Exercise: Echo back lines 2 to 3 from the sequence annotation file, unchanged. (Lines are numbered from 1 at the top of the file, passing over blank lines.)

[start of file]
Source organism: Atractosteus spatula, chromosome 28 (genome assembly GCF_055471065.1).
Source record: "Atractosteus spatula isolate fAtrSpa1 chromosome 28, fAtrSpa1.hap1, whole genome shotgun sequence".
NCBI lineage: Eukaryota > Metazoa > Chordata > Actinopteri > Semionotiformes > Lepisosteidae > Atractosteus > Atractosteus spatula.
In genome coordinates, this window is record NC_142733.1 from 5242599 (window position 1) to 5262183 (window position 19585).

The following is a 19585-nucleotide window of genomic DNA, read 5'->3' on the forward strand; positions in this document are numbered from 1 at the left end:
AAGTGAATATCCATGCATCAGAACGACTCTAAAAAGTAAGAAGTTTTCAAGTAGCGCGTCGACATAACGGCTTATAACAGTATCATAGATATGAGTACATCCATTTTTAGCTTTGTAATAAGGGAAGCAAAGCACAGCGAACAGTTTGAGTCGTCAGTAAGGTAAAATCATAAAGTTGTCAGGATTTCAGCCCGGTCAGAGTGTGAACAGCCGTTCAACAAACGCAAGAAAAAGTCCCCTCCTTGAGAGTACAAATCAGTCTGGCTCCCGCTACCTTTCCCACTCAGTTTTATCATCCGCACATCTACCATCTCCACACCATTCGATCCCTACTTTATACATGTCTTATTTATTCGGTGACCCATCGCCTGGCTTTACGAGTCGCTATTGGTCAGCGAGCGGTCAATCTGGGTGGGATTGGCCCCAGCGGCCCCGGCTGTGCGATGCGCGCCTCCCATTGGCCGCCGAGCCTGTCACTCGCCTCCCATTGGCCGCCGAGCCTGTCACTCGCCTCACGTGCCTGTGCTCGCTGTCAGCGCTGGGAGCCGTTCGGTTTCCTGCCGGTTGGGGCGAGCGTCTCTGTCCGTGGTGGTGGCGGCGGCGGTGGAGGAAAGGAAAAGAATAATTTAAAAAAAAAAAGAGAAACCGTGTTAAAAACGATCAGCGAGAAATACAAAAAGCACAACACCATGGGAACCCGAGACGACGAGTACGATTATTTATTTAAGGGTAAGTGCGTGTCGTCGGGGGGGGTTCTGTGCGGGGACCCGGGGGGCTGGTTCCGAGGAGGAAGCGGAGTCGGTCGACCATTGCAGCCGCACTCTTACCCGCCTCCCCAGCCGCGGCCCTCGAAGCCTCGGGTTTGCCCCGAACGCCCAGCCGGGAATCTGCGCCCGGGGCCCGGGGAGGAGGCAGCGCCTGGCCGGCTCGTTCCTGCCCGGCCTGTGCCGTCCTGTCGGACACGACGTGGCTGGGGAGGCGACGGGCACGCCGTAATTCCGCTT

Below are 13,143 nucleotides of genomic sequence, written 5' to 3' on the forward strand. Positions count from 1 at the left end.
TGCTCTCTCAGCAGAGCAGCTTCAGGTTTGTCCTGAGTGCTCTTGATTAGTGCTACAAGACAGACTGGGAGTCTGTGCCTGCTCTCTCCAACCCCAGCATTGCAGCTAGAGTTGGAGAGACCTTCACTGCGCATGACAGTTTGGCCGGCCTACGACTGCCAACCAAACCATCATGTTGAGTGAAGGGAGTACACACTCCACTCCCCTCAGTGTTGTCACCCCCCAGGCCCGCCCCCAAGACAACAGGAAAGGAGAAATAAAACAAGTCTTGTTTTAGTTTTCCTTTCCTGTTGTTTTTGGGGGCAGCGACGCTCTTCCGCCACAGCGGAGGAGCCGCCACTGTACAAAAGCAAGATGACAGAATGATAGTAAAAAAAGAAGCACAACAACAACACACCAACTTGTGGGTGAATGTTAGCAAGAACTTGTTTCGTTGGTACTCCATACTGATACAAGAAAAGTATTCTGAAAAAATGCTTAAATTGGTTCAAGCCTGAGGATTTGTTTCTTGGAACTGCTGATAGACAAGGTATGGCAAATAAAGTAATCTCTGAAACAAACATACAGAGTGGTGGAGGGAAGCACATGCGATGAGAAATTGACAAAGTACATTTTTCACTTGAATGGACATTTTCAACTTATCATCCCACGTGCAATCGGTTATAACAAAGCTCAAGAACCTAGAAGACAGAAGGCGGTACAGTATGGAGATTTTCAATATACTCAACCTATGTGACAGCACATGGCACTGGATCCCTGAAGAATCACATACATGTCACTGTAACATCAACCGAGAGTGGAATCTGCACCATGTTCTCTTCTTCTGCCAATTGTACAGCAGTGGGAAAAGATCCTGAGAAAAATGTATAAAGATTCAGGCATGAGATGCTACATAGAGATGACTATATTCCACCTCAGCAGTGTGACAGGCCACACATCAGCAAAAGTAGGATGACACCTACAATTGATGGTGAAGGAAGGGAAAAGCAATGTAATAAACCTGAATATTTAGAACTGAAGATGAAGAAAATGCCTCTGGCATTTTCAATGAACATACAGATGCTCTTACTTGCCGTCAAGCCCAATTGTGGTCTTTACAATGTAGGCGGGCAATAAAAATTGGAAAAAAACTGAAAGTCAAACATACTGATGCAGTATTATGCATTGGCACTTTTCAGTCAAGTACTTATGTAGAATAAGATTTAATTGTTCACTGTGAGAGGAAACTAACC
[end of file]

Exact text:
Source record: "Atractosteus spatula isolate fAtrSpa1 chromosome 28, fAtrSpa1.hap1, whole genome shotgun sequence".
NCBI lineage: Eukaryota > Metazoa > Chordata > Actinopteri > Semionotiformes > Lepisosteidae > Atractosteus > Atractosteus spatula.